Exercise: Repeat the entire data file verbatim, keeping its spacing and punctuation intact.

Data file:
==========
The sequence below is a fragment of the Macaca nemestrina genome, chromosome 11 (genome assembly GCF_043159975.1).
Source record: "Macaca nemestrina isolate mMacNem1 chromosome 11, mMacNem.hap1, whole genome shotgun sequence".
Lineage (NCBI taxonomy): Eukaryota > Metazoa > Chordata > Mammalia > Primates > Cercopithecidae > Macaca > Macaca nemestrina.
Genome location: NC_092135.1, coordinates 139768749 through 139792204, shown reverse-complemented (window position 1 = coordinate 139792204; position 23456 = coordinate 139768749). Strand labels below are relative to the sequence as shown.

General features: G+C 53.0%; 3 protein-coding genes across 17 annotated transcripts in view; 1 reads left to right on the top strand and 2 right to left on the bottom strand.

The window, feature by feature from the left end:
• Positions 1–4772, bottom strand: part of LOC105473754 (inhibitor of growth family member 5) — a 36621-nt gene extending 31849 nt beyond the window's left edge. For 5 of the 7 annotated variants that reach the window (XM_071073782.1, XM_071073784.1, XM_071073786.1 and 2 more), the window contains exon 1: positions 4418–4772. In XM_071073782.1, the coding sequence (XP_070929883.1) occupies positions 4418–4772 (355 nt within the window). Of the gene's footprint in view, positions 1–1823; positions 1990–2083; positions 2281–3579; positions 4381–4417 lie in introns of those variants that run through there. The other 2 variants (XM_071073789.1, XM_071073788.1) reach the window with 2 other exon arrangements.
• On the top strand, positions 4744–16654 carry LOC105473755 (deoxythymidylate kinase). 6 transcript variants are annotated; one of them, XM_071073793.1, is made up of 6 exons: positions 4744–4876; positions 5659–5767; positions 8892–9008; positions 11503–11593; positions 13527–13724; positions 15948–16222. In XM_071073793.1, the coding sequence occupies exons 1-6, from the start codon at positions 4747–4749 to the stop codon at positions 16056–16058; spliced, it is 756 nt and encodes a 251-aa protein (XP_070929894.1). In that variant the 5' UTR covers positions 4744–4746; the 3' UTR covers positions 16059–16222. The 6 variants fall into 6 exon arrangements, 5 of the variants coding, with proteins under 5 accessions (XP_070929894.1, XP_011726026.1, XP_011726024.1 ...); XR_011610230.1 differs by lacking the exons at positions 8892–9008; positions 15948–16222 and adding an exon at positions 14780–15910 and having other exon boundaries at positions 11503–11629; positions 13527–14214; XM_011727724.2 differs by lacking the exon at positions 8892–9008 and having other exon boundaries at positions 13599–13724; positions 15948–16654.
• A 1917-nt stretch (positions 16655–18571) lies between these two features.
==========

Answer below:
The sequence below is a fragment of the Macaca nemestrina genome, chromosome 11 (genome assembly GCF_043159975.1).
Source record: "Macaca nemestrina isolate mMacNem1 chromosome 11, mMacNem.hap1, whole genome shotgun sequence".
Lineage (NCBI taxonomy): Eukaryota > Metazoa > Chordata > Mammalia > Primates > Cercopithecidae > Macaca > Macaca nemestrina.
Genome location: NC_092135.1, coordinates 139768749 through 139792204, shown reverse-complemented (window position 1 = coordinate 139792204; position 23456 = coordinate 139768749). Strand labels below are relative to the sequence as shown.

General features: G+C 53.0%; 3 protein-coding genes across 17 annotated transcripts in view; 1 reads left to right on the top strand and 2 right to left on the bottom strand.

The window, feature by feature from the left end:
• Positions 1–4772, bottom strand: part of LOC105473754 (inhibitor of growth family member 5) — a 36621-nt gene extending 31849 nt beyond the window's left edge. For 5 of the 7 annotated variants that reach the window (XM_071073782.1, XM_071073784.1, XM_071073786.1 and 2 more), the window contains exon 1: positions 4418–4772. In XM_071073782.1, the coding sequence (XP_070929883.1) occupies positions 4418–4772 (355 nt within the window). Of the gene's footprint in view, positions 1–1823; positions 1990–2083; positions 2281–3579; positions 4381–4417 lie in introns of those variants that run through there. The other 2 variants (XM_071073789.1, XM_071073788.1) reach the window with 2 other exon arrangements.
• On the top strand, positions 4744–16654 carry LOC105473755 (deoxythymidylate kinase). 6 transcript variants are annotated; one of them, XM_071073793.1, is made up of 6 exons: positions 4744–4876; positions 5659–5767; positions 8892–9008; positions 11503–11593; positions 13527–13724; positions 15948–16222. In XM_071073793.1, the coding sequence occupies exons 1-6, from the start codon at positions 4747–4749 to the stop codon at positions 16056–16058; spliced, it is 756 nt and encodes a 251-aa protein (XP_070929894.1). In that variant the 5' UTR covers positions 4744–4746; the 3' UTR covers positions 16059–16222. The 6 variants fall into 6 exon arrangements, 5 of the variants coding, with proteins under 5 accessions (XP_070929894.1, XP_011726026.1, XP_011726024.1 ...); XR_011610230.1 differs by lacking the exons at positions 8892–9008; positions 15948–16222 and adding an exon at positions 14780–15910 and having other exon boundaries at positions 11503–11629; positions 13527–14214; XM_011727724.2 differs by lacking the exon at positions 8892–9008 and having other exon boundaries at positions 13599–13724; positions 15948–16654.
• A 1917-nt stretch (positions 16655–18571) lies between these two features.